Dairy farmers have long been stewards of the land. Data shows producing a gallon of milk in 2017 required 30% less water and 21% less land and had a 19% smaller carbon footprint than it did in 2007.
“This has been the story of dairy for many decades. We’ve been able to continue to be this steward of our environment and show tremendous productivity,” Mike McCloskey said.
“We need to continue down that trend ... but we also need to accelerate our process,” he added.
McCloskey, co-owner of Fair Oaks Farms in Indiana and CEO of Select Milk Producers, a large milk cooperative, has served as chairman of the Innovation Center for U.S. Dairy Environmental Stewardship Committee since it started in 2010.
This committee, comprised of farmers, cooperatives, processors, farm groups and advisers, recommended setting goals to make the U.S. dairy industry carbon neutral – or better – by the year 2050, while also optimizing water use and improving water quality. The Innovation Center collaborated with farmers, co-ops, processors and other stakeholders over the course of 18 months before setting these voluntary environmental stewardship goals.
“This is a serious commitment that people are making worldwide, and we, as a U.S. dairy industry, need to move forward with ours,” McCloskey said to participants of the Professional Dairy Producers (PDPW) Virtual Business Conference in March.
It is meant to be a collective effort. “Not every dairy will be able to do this some dairies will, and other dairies may do even better,” he said. Multi-million-dollar grants and investments are being sought to help advance this initiative.
Field to processing
The Net Zero Initiative, a multi-stakeholder effort to achieve carbon neutrality and water improvements, covers the field and farm. On the crop side, they are looking at carbon sequestration from practices like no-till, cover crops and crop rotations, as well as modeling the use of commercial fertilizer, manure and manure-based products.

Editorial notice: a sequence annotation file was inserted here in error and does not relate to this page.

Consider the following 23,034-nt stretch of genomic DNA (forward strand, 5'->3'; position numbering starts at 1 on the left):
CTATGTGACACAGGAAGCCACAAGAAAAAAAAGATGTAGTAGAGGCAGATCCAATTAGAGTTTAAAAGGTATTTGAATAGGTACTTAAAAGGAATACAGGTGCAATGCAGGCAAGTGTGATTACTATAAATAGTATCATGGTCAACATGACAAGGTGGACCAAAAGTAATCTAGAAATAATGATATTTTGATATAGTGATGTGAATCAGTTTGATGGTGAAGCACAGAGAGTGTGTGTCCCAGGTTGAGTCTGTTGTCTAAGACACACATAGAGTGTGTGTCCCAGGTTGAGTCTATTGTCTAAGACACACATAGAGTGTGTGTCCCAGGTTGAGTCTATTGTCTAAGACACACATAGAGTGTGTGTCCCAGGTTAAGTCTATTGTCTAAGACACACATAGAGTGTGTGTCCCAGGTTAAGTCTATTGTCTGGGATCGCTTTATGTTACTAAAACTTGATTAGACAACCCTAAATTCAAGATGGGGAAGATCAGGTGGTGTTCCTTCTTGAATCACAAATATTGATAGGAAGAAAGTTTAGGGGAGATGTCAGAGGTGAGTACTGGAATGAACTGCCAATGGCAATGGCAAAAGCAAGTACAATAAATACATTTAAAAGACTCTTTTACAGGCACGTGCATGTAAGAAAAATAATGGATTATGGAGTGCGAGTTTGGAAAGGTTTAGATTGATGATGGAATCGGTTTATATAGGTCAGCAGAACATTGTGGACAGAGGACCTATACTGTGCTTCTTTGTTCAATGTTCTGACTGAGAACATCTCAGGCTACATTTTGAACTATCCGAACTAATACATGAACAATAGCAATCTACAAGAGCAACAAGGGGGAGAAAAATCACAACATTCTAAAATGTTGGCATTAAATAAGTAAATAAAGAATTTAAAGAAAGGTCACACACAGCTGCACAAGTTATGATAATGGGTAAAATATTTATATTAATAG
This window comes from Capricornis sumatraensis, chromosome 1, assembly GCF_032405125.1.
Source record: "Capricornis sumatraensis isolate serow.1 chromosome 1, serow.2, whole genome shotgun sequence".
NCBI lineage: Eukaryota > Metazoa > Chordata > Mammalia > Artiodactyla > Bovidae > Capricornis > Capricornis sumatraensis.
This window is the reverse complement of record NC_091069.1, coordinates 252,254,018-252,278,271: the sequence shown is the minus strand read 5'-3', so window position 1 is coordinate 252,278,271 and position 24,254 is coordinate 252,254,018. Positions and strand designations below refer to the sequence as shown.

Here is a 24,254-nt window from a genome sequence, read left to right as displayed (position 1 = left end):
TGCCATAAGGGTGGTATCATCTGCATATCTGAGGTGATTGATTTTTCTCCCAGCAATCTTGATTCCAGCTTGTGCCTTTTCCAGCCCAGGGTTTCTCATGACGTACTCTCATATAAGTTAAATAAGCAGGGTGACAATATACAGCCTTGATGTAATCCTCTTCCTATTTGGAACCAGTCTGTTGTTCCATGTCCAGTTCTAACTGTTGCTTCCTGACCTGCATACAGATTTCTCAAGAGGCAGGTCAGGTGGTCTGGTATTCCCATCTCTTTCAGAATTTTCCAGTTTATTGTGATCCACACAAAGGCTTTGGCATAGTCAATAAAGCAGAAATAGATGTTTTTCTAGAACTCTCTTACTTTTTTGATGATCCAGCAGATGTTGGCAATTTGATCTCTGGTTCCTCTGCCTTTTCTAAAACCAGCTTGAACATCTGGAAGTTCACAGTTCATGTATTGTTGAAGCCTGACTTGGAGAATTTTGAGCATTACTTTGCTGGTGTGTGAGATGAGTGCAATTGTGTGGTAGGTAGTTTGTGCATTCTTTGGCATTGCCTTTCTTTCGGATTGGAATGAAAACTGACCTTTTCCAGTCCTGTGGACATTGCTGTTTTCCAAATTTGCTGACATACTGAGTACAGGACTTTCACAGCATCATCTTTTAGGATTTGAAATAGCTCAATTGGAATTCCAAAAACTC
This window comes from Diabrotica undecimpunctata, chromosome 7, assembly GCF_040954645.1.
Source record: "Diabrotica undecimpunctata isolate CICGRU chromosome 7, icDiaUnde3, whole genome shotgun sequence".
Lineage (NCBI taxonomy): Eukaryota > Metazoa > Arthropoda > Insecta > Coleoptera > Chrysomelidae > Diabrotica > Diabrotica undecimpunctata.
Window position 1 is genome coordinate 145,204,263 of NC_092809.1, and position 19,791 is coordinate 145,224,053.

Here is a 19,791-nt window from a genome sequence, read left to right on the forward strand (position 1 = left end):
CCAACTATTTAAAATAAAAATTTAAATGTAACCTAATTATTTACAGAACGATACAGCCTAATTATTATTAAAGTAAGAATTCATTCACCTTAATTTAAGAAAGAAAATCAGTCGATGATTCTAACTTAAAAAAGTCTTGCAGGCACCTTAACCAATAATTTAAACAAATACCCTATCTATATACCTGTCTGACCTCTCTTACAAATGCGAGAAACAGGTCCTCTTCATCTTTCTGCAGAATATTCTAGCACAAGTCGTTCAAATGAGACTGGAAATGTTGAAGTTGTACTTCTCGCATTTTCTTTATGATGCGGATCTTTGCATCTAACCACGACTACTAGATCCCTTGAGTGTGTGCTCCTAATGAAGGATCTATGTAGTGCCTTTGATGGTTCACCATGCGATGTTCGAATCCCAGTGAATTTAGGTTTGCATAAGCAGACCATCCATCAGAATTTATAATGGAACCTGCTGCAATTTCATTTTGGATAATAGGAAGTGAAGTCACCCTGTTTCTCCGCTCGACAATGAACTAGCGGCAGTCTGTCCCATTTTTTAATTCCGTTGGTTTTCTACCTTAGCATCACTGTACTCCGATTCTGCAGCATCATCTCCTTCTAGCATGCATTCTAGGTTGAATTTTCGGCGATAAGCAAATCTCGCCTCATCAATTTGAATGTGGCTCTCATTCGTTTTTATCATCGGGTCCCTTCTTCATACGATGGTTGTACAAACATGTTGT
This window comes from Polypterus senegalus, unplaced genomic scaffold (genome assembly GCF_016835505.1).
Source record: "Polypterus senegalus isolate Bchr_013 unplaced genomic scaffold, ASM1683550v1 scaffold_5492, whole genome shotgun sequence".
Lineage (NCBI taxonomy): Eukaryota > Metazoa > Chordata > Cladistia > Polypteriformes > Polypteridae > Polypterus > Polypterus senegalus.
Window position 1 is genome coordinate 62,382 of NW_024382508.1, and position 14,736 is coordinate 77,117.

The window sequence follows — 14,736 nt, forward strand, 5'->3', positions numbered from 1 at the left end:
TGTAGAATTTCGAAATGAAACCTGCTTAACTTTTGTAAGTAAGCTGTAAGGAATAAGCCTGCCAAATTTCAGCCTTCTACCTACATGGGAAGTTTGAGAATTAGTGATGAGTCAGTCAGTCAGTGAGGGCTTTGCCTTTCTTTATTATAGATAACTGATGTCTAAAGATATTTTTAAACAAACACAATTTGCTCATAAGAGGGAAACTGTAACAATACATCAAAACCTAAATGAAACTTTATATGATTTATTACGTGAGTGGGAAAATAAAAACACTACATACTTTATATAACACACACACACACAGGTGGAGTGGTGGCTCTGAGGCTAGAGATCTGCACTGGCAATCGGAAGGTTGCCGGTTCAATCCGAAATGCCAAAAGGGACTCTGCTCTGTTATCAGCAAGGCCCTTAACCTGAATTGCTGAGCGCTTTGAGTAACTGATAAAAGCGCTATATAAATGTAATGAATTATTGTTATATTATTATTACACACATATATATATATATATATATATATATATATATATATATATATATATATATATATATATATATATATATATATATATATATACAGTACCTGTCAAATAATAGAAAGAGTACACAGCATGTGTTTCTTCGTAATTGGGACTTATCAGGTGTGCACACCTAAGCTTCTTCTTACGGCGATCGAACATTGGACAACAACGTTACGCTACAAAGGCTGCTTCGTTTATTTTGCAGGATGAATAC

At the dairy farm level, they are looking at enteric emissions and manure processing capabilities.
“We need to be able to evaluate technology on the farm,” he said. “We need to create ecosystem services, such as markets where we can trade nutrients, do a better job at our carbon trading and also do a better job on our energy trading.”
Processing plants are focusing on greenhouse gases and water usage. “Processors have been just excellent with recycling and reuse of water, and they’re getting even better,” McCloskey said. “They’re getting very good with their energy use within the plant.”
These goals are to be met with the adoption of economically viable technologies and practices. “We’re not going to do this at the expense of dairy farmers,” he said.
The last three or four years, the Innovation Center has focused on analysis and modeling and is initiating proof of concept work to see how technologies and practices work on farms of varying sizes, designs and geographies. This will continue for a few more years, and several land-grant universities are expected to be involved in conducting research on the projects. In addition, they are looking to create markets for carbon, nutrients and energy to help pay for the implementation of these technologies and practices.
“Once we are able to make this economically viable and move forward, then we can drive out for adoption,” he said.
There are a number of avenues they are pursuing to reach net zero at the farm. Specific feed additives approved in other parts of the world have shown to reduce belching by 30%. Optimizing rations has the potential of another 10% decrease in cattle emissions.
“Once we have these types of feed additives [approved in the U.S.], we’ll be able to show very rapidly a 40 percent decrease in greenhouse gas emissions from belching,” McCloskey said.